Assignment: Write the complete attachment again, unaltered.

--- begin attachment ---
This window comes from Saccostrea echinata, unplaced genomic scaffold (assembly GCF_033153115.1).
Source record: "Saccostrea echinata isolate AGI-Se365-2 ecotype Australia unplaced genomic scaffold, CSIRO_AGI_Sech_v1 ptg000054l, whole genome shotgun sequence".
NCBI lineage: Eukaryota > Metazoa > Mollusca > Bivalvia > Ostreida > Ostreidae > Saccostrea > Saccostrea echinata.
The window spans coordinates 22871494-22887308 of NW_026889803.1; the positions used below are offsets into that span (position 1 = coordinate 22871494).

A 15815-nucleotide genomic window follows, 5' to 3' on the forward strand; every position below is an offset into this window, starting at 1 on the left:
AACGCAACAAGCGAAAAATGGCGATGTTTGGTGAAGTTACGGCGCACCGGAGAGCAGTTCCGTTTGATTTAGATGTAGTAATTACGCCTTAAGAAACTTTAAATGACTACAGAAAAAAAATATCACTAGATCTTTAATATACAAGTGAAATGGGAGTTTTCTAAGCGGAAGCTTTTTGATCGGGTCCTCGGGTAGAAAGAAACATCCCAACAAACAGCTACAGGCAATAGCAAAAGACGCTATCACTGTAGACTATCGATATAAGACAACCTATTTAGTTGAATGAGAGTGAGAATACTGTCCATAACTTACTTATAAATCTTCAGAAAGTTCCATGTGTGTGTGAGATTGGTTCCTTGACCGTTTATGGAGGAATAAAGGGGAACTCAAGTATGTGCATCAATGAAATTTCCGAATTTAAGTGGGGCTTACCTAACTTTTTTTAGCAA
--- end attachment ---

This window comes from Saccostrea echinata, unplaced genomic scaffold (assembly GCF_033153115.1).
Source record: "Saccostrea echinata isolate AGI-Se365-2 ecotype Australia unplaced genomic scaffold, CSIRO_AGI_Sech_v1 ptg000054l, whole genome shotgun sequence".
NCBI lineage: Eukaryota > Metazoa > Mollusca > Bivalvia > Ostreida > Ostreidae > Saccostrea > Saccostrea echinata.
The window spans coordinates 22871494-22887308 of NW_026889803.1; the positions used below are offsets into that span (position 1 = coordinate 22871494).

A 15815-nucleotide genomic window follows, 5' to 3' on the forward strand; every position below is an offset into this window, starting at 1 on the left:
AACGCAACAAGCGAAAAATGGCGATGTTTGGTGAAGTTACGGCGCACCGGAGAGCAGTTCCGTTTGATTTAGATGTAGTAATTACGCCTTAAGAAACTTTAAATGACTACAGAAAAAAAATATCACTAGATCTTTAATATACAAGTGAAATGGGAGTTTTCTAAGCGGAAGCTTTTTGATCGGGTCCTCGGGTAGAAAGAAACATCCCAACAAACAGCTACAGGCAATAGCAAAAGACGCTATCACTGTAGACTATCGATATAAGACAACCTATTTAGTTGAATGAGAGTGAGAATACTGTCCATAACTTACTTATAAATCTTCAGAAAGTTCCATGTGTGTGTGAGATTGGTTCCTTGACCGTTTATGGAGGAATAAAGGGGAACTCAAGTATGTGCATCAATGAAATTTCCGAATTTAAGTGGGGCTTACCTAACTTTTTTTAGCAA